Browse Prior Art Database

Reworkable Transition for Connectors

IP.com Disclosure Number: IPCOM000102049D
Original Publication Date: 1990-Oct-01
Included in the Prior Art Database: 2005-Mar-17
Document File: 2 page(s) / 46K

Publishing Venue

IBM

Related People

Campbell, JS: AUTHOR [+2]

Abstract

Disclosed is a technique that enables rework of otherwise non-reworkable contact pads used in a connector system. Current technology allows the use of dense arrays of non-reworkable contacts on circuit boards. These contacts cannot be removed or replated if they become damaged, which results in the card or board being scrapped, which can be very expensive.

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This is the abbreviated version, containing approximately 100% of the total text.

Reworkable Transition for Connectors

       Disclosed is a technique that enables rework of otherwise
non-reworkable contact pads used in a connector system. Current
technology allows the use of dense arrays of non-reworkable contacts
on circuit boards.  These contacts cannot be removed or replated if
they become damaged, which results in the card or board being
scrapped, which can be very expensive.

      The invention consists of a transition piece (which can be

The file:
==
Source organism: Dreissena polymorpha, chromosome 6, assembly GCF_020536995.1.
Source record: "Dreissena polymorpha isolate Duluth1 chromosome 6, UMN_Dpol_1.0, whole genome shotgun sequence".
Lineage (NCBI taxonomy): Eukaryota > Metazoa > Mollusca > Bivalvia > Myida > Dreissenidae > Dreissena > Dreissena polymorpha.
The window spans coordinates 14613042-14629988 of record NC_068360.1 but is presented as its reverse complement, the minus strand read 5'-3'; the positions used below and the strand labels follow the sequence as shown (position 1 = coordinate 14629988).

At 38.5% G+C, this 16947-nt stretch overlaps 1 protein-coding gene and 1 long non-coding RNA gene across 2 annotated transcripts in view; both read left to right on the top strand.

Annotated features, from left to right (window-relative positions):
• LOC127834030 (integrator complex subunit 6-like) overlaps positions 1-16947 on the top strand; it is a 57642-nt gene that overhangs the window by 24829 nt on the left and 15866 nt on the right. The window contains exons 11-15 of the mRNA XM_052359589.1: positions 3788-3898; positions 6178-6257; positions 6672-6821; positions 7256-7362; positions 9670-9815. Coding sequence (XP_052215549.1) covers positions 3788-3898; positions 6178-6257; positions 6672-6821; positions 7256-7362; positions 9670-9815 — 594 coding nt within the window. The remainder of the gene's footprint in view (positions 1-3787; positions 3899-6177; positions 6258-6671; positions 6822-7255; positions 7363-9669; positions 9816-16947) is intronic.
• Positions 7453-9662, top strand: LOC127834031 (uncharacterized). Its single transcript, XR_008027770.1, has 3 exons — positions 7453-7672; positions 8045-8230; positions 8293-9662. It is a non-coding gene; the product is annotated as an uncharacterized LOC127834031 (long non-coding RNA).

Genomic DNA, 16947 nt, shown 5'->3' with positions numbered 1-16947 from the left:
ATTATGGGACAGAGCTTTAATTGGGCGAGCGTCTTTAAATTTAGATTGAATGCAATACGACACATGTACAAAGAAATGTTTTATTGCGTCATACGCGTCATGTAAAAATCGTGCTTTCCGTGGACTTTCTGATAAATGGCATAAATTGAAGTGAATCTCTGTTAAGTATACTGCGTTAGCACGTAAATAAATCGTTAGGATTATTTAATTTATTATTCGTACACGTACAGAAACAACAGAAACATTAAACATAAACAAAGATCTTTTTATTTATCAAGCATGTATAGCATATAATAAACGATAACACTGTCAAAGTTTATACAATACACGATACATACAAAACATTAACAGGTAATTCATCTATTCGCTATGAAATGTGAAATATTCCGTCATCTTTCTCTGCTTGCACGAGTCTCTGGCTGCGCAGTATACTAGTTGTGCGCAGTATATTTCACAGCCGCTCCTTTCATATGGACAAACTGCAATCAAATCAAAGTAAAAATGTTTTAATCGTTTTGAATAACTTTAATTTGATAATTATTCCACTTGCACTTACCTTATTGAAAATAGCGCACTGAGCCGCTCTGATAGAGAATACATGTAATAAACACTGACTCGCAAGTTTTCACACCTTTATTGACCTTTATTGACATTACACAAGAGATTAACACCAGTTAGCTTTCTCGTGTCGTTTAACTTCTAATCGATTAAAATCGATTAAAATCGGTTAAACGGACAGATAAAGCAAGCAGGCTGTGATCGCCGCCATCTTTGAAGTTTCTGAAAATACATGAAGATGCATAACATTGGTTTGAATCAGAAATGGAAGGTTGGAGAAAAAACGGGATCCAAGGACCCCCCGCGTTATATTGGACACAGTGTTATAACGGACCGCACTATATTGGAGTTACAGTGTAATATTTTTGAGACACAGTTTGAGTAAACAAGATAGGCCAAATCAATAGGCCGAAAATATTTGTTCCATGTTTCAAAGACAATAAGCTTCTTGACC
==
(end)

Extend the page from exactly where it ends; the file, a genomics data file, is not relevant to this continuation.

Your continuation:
flexible or rigid) that has the non-reworkable contacts on one side,
and the other side is such that it can be attached to the card,
board, or component in a way that is conductive to rework.  The
non-reworkable contacts are electrically connected to the opposite
side of the transition piece with vias or the like.

      In Fig. 1 the non-reworkable contacts 1 are shown plated onto a
transition piece 2 which is attached to a card, board, or component
3.  The process by which the transition piece is attached to the
card, board, or component is of a reworkable nature such as, but not
limited to, solder.

      In one embodiment (see Fig. 2) the non-reworkable contacts 1
are plated to the transition piece 2 which is then attached to the
board 3 by a reworkable means.  The connector 4 can then interface
with the contacts on the transition piece.

      In Fig. 3 two transition pieces 2 are being used in a modular
concept to extend the number of I/O's.